The global population is expected to reach over 9 billion by 2050. The ‘second wave of urbanization’ indicates that developing world cities are growing much faster than their developed world counterparts, and most of these people will live in African and Asian cities where city growth rates are the highest.

This, ‘second wave of urbanization’ is a core driver of change in the 21st century and follows the first wave of urbanization that took place in developed countries from 1750, lasted 200 years and resulted in the urbanization of 400 million people. By contrast, the second wave of urbanization is projected to see over 3 billion additional people living in cities in a time-span of just 80 years, bringing unprecedented challenges to city doorsteps.

In the current era of development, urban sustainability is threatened by heightened global uncertainty and change. In broad terms, these changes consist of the following global factors: economic change, scarcity of resources, rapid technological and social change, environmental and climate change effects. These drivers of change have broad reach, and threaten multiple sectors — such as food, water, energy, transport and waste — that are critical for urban sustainability.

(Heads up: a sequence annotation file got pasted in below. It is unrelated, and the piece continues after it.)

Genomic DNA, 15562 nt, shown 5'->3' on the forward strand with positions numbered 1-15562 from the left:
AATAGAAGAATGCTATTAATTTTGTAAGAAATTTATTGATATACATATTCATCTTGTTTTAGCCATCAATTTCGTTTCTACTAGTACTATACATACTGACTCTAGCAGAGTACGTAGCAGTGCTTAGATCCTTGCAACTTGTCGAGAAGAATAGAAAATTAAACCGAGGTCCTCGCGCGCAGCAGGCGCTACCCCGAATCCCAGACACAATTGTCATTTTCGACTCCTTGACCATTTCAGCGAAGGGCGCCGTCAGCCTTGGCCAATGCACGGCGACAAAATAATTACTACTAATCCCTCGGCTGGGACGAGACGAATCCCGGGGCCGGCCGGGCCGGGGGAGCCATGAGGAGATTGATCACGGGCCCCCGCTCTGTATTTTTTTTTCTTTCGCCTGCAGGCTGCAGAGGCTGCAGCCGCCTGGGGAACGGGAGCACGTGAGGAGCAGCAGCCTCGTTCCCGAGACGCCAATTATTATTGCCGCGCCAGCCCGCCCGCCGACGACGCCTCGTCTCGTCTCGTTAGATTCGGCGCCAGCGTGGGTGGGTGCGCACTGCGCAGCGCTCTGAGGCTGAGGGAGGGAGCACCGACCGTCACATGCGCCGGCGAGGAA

In response, this paper discusses cities’ transition to urban energy sustainability and the role of infrastructures, with focus on transportation planning. The paper highlights the case of Egypt as an example of developing countries.

The objectives of the paper are; firstly to identify the different factors affecting Egyptian cities’ transition to sustainability, and secondly to analyze the strategic urban planning process in Egypt which is a bottom-up participatory approach leading to urban sustainability.

The paper presents a case study from Egypt, illustrating the preparation of a future urban strategic plan for a small Egyptian city. The case study shows how participatory approach can result in innovative solutions leading to sustainable urban energy planning with focus on transportation.

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